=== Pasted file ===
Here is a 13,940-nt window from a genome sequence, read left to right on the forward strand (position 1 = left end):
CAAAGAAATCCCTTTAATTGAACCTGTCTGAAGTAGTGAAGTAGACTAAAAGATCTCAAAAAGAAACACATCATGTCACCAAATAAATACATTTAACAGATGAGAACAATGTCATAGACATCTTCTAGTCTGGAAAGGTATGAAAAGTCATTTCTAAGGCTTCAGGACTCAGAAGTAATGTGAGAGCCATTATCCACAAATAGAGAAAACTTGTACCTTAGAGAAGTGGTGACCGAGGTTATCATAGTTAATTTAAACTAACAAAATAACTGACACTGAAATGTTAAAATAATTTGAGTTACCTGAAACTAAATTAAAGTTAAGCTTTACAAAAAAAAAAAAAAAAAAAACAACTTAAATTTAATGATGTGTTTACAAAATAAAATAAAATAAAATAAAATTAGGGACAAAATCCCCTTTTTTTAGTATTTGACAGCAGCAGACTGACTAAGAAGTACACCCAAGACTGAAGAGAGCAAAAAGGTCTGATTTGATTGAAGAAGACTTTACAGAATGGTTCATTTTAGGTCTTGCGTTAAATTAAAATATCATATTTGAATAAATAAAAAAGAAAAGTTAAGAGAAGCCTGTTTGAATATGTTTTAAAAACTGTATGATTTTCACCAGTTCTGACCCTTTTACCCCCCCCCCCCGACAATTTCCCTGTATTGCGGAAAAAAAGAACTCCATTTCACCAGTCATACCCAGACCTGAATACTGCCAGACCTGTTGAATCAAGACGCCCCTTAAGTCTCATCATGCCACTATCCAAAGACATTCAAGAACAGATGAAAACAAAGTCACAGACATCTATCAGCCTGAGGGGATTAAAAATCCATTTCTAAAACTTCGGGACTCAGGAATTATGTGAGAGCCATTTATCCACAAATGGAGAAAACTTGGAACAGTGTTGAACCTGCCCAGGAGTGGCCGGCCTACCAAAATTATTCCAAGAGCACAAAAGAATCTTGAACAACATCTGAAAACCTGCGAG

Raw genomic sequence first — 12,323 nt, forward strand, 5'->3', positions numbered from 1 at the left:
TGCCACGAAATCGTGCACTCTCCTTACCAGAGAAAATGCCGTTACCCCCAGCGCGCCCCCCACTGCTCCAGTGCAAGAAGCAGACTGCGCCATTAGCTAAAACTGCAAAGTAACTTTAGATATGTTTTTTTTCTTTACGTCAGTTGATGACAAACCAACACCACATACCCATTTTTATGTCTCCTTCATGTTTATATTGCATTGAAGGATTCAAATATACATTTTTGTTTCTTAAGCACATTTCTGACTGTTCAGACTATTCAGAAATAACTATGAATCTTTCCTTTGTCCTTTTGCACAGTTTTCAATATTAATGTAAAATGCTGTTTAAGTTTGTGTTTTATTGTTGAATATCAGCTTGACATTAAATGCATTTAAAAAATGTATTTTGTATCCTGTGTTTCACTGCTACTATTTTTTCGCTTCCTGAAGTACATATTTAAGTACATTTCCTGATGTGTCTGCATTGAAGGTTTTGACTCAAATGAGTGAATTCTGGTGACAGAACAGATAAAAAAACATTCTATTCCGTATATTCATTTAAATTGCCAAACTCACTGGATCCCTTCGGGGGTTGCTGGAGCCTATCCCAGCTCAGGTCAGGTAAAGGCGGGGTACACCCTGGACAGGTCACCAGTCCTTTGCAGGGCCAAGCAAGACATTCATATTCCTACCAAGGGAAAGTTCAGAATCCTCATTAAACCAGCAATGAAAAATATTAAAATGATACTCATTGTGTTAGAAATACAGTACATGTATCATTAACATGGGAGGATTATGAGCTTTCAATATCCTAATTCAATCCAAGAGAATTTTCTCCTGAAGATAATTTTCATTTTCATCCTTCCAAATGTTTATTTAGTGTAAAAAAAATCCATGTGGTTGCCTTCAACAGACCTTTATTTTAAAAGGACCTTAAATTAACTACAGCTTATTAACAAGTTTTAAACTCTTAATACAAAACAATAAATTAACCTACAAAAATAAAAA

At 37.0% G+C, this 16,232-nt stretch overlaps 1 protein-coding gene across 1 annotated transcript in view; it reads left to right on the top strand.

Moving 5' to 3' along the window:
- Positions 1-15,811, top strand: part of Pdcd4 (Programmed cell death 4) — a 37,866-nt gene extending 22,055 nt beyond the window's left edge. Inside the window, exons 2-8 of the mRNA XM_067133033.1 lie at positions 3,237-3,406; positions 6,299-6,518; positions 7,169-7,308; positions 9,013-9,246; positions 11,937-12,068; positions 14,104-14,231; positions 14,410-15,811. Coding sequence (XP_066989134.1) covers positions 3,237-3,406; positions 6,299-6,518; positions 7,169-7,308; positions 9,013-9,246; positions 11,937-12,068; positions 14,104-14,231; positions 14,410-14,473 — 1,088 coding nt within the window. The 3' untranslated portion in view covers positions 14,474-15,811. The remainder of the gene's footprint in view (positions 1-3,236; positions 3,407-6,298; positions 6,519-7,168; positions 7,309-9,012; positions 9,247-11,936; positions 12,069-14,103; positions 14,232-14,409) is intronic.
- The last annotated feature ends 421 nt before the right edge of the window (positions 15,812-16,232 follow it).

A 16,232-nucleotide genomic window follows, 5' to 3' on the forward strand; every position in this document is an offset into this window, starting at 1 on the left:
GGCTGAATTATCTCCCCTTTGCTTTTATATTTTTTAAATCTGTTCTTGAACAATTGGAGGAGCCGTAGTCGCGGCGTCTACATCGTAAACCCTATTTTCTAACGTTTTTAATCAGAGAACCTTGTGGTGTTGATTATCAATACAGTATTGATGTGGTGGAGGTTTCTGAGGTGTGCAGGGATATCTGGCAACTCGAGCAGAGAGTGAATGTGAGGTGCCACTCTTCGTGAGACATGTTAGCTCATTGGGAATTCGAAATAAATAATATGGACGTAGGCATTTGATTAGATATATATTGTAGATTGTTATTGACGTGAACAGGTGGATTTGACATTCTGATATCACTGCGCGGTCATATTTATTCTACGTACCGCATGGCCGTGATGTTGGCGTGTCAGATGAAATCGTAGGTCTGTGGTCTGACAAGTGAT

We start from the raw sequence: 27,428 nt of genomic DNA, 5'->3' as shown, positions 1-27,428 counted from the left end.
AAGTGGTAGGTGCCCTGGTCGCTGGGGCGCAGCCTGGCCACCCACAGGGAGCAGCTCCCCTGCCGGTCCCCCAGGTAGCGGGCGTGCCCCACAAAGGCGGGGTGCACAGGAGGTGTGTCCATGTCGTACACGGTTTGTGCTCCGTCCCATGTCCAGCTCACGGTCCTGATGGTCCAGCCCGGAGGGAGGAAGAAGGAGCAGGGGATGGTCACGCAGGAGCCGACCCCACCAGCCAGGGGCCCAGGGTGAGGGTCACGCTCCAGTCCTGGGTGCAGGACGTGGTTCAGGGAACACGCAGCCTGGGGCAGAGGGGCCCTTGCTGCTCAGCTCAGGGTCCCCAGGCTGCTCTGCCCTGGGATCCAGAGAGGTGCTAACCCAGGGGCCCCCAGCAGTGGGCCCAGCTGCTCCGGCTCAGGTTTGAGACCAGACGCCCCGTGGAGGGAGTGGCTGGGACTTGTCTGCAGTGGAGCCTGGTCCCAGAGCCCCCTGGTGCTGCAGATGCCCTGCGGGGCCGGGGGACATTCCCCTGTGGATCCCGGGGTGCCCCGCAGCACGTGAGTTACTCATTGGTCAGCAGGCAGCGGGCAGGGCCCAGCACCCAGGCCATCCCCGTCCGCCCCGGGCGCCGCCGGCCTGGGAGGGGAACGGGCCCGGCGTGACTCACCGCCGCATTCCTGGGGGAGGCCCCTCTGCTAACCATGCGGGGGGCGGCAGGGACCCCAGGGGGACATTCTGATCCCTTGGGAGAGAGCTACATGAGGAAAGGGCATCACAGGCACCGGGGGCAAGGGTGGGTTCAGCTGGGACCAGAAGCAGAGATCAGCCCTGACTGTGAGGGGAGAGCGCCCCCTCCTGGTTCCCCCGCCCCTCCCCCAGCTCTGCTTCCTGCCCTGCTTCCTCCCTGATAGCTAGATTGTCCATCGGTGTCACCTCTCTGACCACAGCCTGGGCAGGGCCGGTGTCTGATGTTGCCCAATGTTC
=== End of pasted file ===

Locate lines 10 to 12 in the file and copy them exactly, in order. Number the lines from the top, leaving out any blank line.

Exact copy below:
GGCTGAATTATCTCCCCTTTGCTTTTATATTTTTTAAATCTGTTCTTGAACAATTGGAGGAGCCGTAGTCGCGGCGTCTACATCGTAAACCCTATTTTCTAACGTTTTTAATCAGAGAACCTTGTGGTGTTGATTATCAATACAGTATTGATGTGGTGGAGGTTTCTGAGGTGTGCAGGGATATCTGGCAACTCGAGCAGAGAGTGAATGTGAGGTGCCACTCTTCGTGAGACATGTTAGCTCATTGGGAATTCGAAATAAATAATATGGACGTAGGCATTTGATTAGATATATATTGTAGATTGTTATTGACGTGAACAGGTGGATTTGACATTCTGATATCACTGCGCGGTCATATTTATTCTACGTACCGCATGGCCGTGATGTTGGCGTGTCAGATGAAATCGTAGGTCTGTGGTCTGACAAGTGAT

We start from the raw sequence: 27,428 nt of genomic DNA, 5'->3' as shown, positions 1-27,428 counted from the left end.
AAGTGGTAGGTGCCCTGGTCGCTGGGGCGCAGCCTGGCCACCCACAGGGAGCAGCTCCCCTGCCGGTCCCCCAGGTAGCGGGCGTGCCCCACAAAGGCGGGGTGCACAGGAGGTGTGTCCATGTCGTACACGGTTTGTGCTCCGTCCCATGTCCAGCTCACGGTCCTGATGGTCCAGCCCGGAGGGAGGAAGAAGGAGCAGGGGATGGTCACGCAGGAGCCGACCCCACCAGCCAGGGGCCCAGGGTGAGGGTCACGCTCCAGTCCTGGGTGCAGGACGTGGTTCAGGGAACACGCAGCCTGGGGCAGAGGGGCCCTTGCTGCTCAGCTCAGGGTCCCCAGGCTGCTCTGCCCTGGGATCCAGAGAGGTGCTAACCCAGGGGCCCCCAGCAGTGGGCCCAGCTGCTCCGGCTCAGGTTTGAGACCAGACGCCCCGTGGAGGGAGTGGCTGGGACTTGTCTGCAGTGGAGCCTGGTCCCAGAGCCCCCTGGTGCTGCAGATGCCCTGCGGGGCCGGGGGACATTCCCCTGTGGATCCCGGGGTGCCCCGCAGCACGTGAGTTACTCATTGGTCAGCAGGCAGCGGGCAGGGCCCAGCACCCAGGCCATCCCCGTCCGCCCCGGGCGCCGCCGGCCTGGGAGGGGAACGGGCCCGGCGTGACTCACCGCCGCATTCCTGGGGGAGGCCCCTCTGCTAACCATGCGGGGGGCGGCAGGGACCCCAGGGGGACATTCTGATCCCTTGGGAGAGAGCTACATGAGGAAAGGGCATCACAGGCACCGGGGGCAAGGGTGGGTTCAGCTGGGACCAGAAGCAGAGATCAGCCCTGACTGTGAGGGGAGAGCGCCCCCTCCTGGTTCCCCCGCCCCTCCCCCAGCTCTGCTTCCTGCCCTGCTTCCTCCCTGATAGCTAGATTGTCCATCGGTGTCACCTCTCTGACCACAGCCTGGGCAGGGCCGGTGTCTGATGTTGCCCAATGTTC